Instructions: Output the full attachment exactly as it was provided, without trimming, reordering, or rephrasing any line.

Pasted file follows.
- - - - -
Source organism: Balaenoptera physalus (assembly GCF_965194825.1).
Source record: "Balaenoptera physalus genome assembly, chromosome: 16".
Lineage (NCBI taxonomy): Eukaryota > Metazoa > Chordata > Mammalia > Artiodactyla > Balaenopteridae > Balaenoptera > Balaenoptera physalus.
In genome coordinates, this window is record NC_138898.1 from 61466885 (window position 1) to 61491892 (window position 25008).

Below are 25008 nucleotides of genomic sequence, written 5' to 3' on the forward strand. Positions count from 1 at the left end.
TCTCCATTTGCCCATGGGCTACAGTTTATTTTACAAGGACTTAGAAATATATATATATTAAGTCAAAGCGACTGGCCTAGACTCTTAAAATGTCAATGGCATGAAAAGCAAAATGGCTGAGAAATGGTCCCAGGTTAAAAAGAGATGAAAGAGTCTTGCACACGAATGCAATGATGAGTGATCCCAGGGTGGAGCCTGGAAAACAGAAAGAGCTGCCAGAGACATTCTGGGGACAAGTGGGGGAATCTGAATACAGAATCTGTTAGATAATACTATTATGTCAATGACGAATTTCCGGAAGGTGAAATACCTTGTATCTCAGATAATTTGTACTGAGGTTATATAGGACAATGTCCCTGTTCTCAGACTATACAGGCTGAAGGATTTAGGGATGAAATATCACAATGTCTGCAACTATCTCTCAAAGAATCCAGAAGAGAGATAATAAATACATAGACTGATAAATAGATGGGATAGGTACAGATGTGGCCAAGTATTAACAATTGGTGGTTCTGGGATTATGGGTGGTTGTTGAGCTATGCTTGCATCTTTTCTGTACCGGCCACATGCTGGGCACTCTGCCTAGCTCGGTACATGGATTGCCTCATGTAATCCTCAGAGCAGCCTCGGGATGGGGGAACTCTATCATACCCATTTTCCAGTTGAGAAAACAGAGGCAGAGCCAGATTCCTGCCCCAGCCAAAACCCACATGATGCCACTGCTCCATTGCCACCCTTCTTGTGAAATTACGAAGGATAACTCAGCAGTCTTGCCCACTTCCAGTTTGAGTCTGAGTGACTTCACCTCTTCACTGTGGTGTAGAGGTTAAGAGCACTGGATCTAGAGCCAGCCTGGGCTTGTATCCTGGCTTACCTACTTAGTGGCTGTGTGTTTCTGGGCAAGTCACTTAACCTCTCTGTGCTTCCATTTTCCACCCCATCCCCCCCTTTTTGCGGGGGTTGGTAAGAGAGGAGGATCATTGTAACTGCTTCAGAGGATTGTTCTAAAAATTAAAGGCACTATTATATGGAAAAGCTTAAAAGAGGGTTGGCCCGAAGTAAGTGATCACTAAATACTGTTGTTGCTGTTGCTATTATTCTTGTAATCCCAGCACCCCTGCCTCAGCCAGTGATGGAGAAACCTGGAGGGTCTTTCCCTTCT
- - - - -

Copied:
Source organism: Balaenoptera physalus (assembly GCF_965194825.1).
Source record: "Balaenoptera physalus genome assembly, chromosome: 16".
Lineage (NCBI taxonomy): Eukaryota > Metazoa > Chordata > Mammalia > Artiodactyla > Balaenopteridae > Balaenoptera > Balaenoptera physalus.
In genome coordinates, this window is record NC_138898.1 from 61466885 (window position 1) to 61491892 (window position 25008).

Below are 25008 nucleotides of genomic sequence, written 5' to 3' on the forward strand. Positions count from 1 at the left end.
TCTCCATTTGCCCATGGGCTACAGTTTATTTTACAAGGACTTAGAAATATATATATATTAAGTCAAAGCGACTGGCCTAGACTCTTAAAATGTCAATGGCATGAAAAGCAAAATGGCTGAGAAATGGTCCCAGGTTAAAAAGAGATGAAAGAGTCTTGCACACGAATGCAATGATGAGTGATCCCAGGGTGGAGCCTGGAAAACAGAAAGAGCTGCCAGAGACATTCTGGGGACAAGTGGGGGAATCTGAATACAGAATCTGTTAGATAATACTATTATGTCAATGACGAATTTCCGGAAGGTGAAATACCTTGTATCTCAGATAATTTGTACTGAGGTTATATAGGACAATGTCCCTGTTCTCAGACTATACAGGCTGAAGGATTTAGGGATGAAATATCACAATGTCTGCAACTATCTCTCAAAGAATCCAGAAGAGAGATAATAAATACATAGACTGATAAATAGATGGGATAGGTACAGATGTGGCCAAGTATTAACAATTGGTGGTTCTGGGATTATGGGTGGTTGTTGAGCTATGCTTGCATCTTTTCTGTACCGGCCACATGCTGGGCACTCTGCCTAGCTCGGTACATGGATTGCCTCATGTAATCCTCAGAGCAGCCTCGGGATGGGGGAACTCTATCATACCCATTTTCCAGTTGAGAAAACAGAGGCAGAGCCAGATTCCTGCCCCAGCCAAAACCCACATGATGCCACTGCTCCATTGCCACCCTTCTTGTGAAATTACGAAGGATAACTCAGCAGTCTTGCCCACTTCCAGTTTGAGTCTGAGTGACTTCACCTCTTCACTGTGGTGTAGAGGTTAAGAGCACTGGATCTAGAGCCAGCCTGGGCTTGTATCCTGGCTTACCTACTTAGTGGCTGTGTGTTTCTGGGCAAGTCACTTAACCTCTCTGTGCTTCCATTTTCCACCCCATCCCCCCCTTTTTGCGGGGGTTGGTAAGAGAGGAGGATCATTGTAACTGCTTCAGAGGATTGTTCTAAAAATTAAAGGCACTATTATATGGAAAAGCTTAAAAGAGGGTTGGCCCGAAGTAAGTGATCACTAAATACTGTTGTTGCTGTTGCTATTATTCTTGTAATCCCAGCACCCCTGCCTCAGCCAGTGATGGAGAAACCTGGAGGGTCTTTCCCTTCT